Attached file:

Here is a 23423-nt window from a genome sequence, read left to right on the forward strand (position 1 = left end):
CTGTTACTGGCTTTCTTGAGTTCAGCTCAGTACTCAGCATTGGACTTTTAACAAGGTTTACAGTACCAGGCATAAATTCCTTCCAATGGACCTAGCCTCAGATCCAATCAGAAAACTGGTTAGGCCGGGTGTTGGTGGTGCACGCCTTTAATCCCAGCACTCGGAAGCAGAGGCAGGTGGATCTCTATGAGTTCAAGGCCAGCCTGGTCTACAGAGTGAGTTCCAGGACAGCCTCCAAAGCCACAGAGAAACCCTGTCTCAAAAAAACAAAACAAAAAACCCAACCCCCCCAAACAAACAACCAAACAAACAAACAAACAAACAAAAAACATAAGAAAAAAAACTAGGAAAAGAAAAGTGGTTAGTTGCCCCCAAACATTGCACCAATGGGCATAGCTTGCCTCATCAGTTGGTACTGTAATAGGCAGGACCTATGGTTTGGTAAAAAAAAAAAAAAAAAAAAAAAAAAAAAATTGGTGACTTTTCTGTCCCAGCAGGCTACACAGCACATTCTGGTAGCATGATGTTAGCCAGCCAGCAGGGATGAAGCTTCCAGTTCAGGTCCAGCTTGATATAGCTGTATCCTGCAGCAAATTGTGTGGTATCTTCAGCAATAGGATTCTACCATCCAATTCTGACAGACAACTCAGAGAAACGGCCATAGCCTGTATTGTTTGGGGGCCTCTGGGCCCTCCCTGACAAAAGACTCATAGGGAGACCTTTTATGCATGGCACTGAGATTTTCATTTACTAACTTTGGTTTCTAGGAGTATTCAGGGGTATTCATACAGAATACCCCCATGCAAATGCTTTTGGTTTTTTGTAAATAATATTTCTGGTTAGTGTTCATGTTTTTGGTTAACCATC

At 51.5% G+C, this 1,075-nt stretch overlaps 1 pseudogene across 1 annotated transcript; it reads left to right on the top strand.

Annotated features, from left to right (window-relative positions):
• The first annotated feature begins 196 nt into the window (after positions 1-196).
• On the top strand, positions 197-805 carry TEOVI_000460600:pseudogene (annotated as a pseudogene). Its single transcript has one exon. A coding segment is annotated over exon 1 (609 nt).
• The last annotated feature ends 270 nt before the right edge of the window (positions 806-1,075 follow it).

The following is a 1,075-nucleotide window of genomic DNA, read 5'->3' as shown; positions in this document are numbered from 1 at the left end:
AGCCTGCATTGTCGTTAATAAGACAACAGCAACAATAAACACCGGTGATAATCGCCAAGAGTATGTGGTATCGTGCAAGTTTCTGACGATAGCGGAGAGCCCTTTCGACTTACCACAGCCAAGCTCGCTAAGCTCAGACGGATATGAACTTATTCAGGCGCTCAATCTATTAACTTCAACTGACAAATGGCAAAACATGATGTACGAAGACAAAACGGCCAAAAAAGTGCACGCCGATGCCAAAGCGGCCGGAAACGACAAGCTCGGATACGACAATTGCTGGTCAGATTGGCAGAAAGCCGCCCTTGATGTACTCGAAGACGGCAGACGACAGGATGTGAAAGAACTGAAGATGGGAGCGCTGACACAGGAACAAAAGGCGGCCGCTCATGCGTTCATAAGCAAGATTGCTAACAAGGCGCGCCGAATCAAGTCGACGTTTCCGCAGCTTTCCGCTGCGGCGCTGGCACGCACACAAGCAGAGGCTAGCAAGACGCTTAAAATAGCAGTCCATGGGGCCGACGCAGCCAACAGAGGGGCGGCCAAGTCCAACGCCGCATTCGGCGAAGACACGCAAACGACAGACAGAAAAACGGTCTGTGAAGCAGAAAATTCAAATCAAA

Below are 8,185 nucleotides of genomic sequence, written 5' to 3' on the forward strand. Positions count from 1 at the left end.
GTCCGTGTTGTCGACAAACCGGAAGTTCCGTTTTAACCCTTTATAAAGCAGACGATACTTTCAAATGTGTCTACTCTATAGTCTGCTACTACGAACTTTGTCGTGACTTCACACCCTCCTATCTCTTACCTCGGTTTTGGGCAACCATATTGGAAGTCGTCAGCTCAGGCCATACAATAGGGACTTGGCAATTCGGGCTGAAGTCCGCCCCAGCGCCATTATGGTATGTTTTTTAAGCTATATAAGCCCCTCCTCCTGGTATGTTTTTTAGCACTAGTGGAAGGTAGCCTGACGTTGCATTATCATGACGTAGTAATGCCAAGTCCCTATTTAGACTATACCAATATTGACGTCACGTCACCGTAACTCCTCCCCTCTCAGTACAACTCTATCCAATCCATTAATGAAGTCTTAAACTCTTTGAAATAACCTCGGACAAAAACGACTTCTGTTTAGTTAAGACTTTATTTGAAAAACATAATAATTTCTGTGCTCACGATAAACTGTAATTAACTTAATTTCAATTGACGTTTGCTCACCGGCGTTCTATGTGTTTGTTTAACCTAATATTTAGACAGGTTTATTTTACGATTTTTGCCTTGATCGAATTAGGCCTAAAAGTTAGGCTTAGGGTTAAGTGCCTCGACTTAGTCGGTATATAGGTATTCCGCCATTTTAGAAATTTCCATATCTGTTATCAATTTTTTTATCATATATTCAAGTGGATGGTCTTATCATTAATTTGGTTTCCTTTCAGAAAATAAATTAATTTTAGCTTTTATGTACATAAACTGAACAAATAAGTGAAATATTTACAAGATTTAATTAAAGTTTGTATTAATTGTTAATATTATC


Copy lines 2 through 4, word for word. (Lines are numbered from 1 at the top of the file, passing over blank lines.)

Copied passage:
CTGTTACTGGCTTTCTTGAGTTCAGCTCAGTACTCAGCATTGGACTTTTAACAAGGTTTACAGTACCAGGCATAAATTCCTTCCAATGGACCTAGCCTCAGATCCAATCAGAAAACTGGTTAGGCCGGGTGTTGGTGGTGCACGCCTTTAATCCCAGCACTCGGAAGCAGAGGCAGGTGGATCTCTATGAGTTCAAGGCCAGCCTGGTCTACAGAGTGAGTTCCAGGACAGCCTCCAAAGCCACAGAGAAACCCTGTCTCAAAAAAACAAAACAAAAAACCCAACCCCCCCAAACAAACAACCAAACAAACAAACAAACAAACAAAAAACATAAGAAAAAAAACTAGGAAAAGAAAAGTGGTTAGTTGCCCCCAAACATTGCACCAATGGGCATAGCTTGCCTCATCAGTTGGTACTGTAATAGGCAGGACCTATGGTTTGGTAAAAAAAAAAAAAAAAAAAAAAAAAAAAAATTGGTGACTTTTCTGTCCCAGCAGGCTACACAGCACATTCTGGTAGCATGATGTTAGCCAGCCAGCAGGGATGAAGCTTCCAGTTCAGGTCCAGCTTGATATAGCTGTATCCTGCAGCAAATTGTGTGGTATCTTCAGCAATAGGATTCTACCATCCAATTCTGACAGACAACTCAGAGAAACGGCCATAGCCTGTATTGTTTGGGGGCCTCTGGGCCCTCCCTGACAAAAGACTCATAGGGAGACCTTTTATGCATGGCACTGAGATTTTCATTTACTAACTTTGGTTTCTAGGAGTATTCAGGGGTATTCATACAGAATACCCCCATGCAAATGCTTTTGGTTTTTTGTAAATAATATTTCTGGTTAGTGTTCATGTTTTTGGTTAACCATC

At 51.5% G+C, this 1,075-nt stretch overlaps 1 pseudogene across 1 annotated transcript; it reads left to right on the top strand.

Annotated features, from left to right (window-relative positions):